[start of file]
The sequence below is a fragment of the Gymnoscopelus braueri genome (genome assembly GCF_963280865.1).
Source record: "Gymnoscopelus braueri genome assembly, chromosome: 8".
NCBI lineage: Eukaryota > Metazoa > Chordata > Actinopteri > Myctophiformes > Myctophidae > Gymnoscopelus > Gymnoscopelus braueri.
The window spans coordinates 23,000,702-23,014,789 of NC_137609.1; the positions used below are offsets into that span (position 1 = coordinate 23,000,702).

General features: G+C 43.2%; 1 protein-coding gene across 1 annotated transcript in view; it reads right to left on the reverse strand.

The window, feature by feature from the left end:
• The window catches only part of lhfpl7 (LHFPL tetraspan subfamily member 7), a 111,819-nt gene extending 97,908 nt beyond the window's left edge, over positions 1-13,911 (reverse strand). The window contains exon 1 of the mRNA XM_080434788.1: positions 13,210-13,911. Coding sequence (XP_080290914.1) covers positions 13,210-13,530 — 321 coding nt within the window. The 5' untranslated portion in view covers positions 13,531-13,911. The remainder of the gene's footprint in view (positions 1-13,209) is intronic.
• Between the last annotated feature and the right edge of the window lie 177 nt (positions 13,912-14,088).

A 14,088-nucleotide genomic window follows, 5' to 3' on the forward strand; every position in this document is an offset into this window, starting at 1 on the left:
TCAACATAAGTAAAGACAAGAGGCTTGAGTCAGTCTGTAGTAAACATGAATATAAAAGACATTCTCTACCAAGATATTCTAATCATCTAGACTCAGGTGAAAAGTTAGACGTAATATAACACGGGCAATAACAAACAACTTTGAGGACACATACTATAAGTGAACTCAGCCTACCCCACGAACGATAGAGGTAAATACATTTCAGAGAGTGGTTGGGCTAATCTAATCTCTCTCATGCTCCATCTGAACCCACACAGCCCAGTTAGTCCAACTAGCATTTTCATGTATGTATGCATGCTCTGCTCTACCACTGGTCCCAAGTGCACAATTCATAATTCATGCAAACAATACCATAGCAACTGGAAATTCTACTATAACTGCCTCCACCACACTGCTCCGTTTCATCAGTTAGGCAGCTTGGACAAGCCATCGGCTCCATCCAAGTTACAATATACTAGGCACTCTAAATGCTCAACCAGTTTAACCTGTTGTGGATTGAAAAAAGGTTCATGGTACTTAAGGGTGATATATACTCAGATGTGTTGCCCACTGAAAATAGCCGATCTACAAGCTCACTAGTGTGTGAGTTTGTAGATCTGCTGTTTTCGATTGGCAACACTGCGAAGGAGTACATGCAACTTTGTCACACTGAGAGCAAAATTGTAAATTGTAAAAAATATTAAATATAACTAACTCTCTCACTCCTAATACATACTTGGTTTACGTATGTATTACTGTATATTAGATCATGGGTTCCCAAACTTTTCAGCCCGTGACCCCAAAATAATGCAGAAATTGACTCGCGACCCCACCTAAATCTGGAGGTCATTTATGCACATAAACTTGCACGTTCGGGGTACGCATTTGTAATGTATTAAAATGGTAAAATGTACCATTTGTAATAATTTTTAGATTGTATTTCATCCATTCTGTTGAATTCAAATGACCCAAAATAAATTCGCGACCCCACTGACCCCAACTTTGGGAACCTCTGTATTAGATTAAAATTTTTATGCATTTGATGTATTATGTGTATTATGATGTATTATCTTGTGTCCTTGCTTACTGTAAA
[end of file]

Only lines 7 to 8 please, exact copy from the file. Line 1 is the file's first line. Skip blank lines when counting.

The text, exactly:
• The window catches only part of lhfpl7 (LHFPL tetraspan subfamily member 7), a 111,819-nt gene extending 97,908 nt beyond the window's left edge, over positions 1-13,911 (reverse strand). The window contains exon 1 of the mRNA XM_080434788.1: positions 13,210-13,911. Coding sequence (XP_080290914.1) covers positions 13,210-13,530 — 321 coding nt within the window. The 5' untranslated portion in view covers positions 13,531-13,911. The remainder of the gene's footprint in view (positions 1-13,209) is intronic.
• Between the last annotated feature and the right edge of the window lie 177 nt (positions 13,912-14,088).